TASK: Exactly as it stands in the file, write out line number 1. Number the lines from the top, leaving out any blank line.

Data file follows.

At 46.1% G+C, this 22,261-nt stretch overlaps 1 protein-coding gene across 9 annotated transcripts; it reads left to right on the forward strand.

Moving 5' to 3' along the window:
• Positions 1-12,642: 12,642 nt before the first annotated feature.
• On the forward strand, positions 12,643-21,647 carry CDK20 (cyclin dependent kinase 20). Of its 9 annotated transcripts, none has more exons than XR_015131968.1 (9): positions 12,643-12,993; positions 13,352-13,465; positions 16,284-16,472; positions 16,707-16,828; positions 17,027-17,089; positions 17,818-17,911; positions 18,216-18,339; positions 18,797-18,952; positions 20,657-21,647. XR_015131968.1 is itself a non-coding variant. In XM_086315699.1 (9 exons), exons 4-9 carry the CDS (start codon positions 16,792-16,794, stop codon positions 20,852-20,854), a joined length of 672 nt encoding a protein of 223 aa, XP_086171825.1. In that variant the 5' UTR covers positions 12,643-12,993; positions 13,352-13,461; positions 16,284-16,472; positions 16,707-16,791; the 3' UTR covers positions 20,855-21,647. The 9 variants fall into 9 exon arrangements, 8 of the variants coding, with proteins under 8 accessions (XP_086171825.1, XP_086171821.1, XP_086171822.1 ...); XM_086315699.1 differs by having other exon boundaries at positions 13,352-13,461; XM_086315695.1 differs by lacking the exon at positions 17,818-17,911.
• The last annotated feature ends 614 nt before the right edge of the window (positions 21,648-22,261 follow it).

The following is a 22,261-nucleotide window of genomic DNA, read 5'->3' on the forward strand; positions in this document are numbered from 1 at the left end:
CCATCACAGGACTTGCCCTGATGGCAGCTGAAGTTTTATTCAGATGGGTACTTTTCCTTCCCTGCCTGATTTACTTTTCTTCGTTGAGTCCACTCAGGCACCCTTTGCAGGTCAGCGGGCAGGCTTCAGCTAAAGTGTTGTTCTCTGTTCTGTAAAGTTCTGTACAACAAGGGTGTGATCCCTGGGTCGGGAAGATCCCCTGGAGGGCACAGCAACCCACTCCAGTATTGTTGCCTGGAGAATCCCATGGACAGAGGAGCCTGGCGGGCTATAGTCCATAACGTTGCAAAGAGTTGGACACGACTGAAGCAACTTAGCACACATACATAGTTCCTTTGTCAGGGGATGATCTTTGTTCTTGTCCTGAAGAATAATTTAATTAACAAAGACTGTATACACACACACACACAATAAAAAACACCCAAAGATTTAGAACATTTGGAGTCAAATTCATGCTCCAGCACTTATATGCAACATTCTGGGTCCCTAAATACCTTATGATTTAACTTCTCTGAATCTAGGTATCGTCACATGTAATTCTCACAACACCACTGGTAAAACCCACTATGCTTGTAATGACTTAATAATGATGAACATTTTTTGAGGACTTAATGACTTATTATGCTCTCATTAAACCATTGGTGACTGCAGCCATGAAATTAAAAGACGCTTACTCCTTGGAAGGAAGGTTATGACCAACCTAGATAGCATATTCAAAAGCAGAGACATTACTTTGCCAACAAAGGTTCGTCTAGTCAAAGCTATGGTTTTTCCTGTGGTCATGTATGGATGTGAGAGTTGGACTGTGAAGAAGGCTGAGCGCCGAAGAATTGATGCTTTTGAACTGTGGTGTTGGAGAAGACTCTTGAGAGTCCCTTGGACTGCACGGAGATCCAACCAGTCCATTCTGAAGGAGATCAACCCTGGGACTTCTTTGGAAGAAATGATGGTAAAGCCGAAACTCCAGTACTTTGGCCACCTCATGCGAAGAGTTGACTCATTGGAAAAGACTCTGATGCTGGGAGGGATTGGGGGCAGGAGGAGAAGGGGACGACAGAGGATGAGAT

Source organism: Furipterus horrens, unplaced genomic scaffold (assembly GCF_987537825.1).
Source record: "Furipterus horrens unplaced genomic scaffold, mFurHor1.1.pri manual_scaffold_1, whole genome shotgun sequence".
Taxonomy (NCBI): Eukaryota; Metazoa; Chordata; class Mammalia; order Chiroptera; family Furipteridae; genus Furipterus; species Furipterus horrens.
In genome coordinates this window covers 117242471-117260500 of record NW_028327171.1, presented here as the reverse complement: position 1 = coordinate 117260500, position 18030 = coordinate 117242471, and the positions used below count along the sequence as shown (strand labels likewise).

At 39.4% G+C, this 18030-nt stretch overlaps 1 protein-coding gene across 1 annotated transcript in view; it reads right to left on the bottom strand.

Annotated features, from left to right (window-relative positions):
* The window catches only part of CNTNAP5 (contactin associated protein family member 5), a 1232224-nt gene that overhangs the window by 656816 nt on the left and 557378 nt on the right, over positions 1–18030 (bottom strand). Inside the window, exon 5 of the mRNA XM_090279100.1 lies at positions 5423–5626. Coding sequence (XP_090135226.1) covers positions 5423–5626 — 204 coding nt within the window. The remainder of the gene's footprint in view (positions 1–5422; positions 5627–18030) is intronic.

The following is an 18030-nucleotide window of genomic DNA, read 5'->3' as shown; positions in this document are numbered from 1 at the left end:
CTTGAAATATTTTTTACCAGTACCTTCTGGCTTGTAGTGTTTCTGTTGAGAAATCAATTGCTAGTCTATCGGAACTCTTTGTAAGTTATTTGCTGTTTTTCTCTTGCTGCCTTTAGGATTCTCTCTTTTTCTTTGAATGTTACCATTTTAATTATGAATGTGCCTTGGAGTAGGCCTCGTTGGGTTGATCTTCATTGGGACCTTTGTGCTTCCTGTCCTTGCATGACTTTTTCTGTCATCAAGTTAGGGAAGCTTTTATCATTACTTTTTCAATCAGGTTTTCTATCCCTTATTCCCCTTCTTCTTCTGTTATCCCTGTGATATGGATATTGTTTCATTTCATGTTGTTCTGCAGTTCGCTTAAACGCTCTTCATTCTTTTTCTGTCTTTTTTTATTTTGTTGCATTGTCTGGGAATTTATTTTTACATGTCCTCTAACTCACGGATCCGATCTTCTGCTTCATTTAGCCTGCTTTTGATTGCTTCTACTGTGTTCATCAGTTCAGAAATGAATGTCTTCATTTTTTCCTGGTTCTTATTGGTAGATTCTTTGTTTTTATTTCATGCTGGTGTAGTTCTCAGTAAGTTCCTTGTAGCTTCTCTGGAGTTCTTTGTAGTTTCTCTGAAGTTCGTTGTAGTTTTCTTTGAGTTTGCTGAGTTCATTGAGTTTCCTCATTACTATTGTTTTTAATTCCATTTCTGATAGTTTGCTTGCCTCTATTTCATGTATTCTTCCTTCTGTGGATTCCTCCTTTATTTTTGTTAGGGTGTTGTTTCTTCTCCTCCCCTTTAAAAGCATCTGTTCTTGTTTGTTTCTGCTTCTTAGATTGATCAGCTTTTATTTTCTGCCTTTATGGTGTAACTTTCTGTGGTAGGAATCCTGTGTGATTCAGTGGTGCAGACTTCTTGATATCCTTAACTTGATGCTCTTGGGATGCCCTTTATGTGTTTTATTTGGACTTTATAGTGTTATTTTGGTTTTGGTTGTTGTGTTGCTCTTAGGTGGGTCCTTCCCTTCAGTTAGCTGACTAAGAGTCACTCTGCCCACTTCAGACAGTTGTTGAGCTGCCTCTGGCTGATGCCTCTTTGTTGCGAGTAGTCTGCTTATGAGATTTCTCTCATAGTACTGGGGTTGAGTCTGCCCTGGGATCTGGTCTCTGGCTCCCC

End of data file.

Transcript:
At 46.1% G+C, this 22,261-nt stretch overlaps 1 protein-coding gene across 9 annotated transcripts; it reads left to right on the forward strand.